Lolita is part of a staff survey on age, where the starting point lies in belonging or not to ourselves, to our own time, in an age that corresponds to us and through us but sometimes that does not symbolize our inner time.

In this phase shift between age and existence lies a place I would call Lolita. A little piece of childhood surrounded by a garden of red apples, and a grown-up Lolita who travels through time in an attempt to regain the childhood of which she has been deprived too soon. Lolita awaits her "first time" putting there a desire to adulthood and freedom, she moves curious between the before and the after, between apples, through disappointment and surprise, purity and sin, in her intimate journey between adolescence and maturity. Lolita looks for traces of the child who was and who Humbert took away, spans the time, loses it and then tries to restrain him, between bewilderment and play, like a tightrope challenge in a bright world full of pitfalls.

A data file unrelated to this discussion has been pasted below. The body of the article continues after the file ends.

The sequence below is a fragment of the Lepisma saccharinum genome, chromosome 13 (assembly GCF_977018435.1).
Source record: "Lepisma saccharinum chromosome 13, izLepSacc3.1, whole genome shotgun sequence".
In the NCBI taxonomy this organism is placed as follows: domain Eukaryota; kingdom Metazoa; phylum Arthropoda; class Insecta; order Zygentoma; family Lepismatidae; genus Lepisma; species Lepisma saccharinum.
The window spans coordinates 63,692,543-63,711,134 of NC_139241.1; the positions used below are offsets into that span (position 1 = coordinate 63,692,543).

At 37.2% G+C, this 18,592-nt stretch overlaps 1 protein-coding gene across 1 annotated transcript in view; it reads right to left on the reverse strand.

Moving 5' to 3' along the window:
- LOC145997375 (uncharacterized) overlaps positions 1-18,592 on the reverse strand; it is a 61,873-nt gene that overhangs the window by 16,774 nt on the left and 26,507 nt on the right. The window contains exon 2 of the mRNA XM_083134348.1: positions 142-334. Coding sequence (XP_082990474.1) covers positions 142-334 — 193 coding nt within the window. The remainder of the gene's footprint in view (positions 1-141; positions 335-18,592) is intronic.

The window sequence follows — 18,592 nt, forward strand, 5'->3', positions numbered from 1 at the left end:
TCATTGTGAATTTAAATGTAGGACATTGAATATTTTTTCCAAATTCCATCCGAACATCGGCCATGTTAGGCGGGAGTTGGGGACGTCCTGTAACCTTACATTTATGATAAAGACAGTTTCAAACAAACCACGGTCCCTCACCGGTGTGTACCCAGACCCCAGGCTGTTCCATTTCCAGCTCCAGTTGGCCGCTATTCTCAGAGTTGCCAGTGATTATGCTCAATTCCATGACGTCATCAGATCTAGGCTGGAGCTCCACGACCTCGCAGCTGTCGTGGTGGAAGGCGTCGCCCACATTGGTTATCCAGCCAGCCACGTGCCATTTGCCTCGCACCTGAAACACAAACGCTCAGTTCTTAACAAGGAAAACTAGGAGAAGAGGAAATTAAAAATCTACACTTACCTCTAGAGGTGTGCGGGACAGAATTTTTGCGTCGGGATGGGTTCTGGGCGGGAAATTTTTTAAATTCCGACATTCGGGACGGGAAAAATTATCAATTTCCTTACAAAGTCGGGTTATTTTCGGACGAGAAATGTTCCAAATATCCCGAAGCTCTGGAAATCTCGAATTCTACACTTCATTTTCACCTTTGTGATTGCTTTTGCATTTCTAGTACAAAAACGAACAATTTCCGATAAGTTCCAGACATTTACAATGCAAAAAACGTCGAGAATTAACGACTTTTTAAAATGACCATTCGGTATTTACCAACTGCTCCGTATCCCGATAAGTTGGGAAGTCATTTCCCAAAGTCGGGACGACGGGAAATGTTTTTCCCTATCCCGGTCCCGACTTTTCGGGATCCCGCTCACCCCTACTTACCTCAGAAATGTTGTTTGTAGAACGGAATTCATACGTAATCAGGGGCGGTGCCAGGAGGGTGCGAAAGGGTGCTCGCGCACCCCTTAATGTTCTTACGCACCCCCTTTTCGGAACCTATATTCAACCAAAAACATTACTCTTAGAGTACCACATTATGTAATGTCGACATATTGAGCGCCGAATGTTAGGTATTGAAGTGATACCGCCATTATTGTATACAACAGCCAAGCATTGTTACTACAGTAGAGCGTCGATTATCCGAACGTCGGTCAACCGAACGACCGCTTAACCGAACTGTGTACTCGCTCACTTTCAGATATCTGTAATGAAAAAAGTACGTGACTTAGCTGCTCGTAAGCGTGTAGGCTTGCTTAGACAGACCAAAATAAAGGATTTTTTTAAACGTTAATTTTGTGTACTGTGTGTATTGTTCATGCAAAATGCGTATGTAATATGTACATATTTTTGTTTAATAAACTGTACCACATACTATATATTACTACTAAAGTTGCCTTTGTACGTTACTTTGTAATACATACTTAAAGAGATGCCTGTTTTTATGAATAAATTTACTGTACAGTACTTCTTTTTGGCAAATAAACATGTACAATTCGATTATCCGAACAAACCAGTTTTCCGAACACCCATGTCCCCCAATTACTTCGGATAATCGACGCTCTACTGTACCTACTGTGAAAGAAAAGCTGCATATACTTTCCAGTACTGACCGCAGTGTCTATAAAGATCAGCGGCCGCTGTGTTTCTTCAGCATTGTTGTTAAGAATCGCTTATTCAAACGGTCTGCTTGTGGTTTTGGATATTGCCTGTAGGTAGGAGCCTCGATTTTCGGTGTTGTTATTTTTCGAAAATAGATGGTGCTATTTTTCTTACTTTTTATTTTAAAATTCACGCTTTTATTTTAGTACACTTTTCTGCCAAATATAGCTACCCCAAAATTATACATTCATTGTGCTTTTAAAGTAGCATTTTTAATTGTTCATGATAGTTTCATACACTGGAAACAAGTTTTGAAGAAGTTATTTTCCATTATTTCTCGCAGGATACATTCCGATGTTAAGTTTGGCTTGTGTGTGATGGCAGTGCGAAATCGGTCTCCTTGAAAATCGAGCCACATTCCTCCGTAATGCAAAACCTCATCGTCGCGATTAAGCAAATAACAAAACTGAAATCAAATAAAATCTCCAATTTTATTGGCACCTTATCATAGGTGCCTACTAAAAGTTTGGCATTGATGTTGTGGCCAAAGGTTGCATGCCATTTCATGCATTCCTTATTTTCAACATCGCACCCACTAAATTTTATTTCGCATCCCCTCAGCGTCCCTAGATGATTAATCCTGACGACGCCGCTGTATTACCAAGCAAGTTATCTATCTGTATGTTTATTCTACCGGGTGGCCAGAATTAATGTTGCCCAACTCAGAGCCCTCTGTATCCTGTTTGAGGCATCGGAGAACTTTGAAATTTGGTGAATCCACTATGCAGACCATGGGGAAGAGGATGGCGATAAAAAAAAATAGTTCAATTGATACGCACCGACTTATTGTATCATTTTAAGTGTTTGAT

Lolita is a child-woman, cruel, sweet and enigmatic that causes adults looking at their references and answers, but at the same time, as any teenager, strongly claiming the right to a freedom that does not yet know the limits. Lolita is alone because no adult loves her for who she is. Then she pretends to be someone else in a perverse game of life. With naitivity, with guile, Lolita throws her body into an ambiguous and metaphorical dimension in which love and cruelty coexist at the same time penetrating into the deepest feelings of the human being, in its inconsistencies, crossing them with passion, bitterness and irony.

D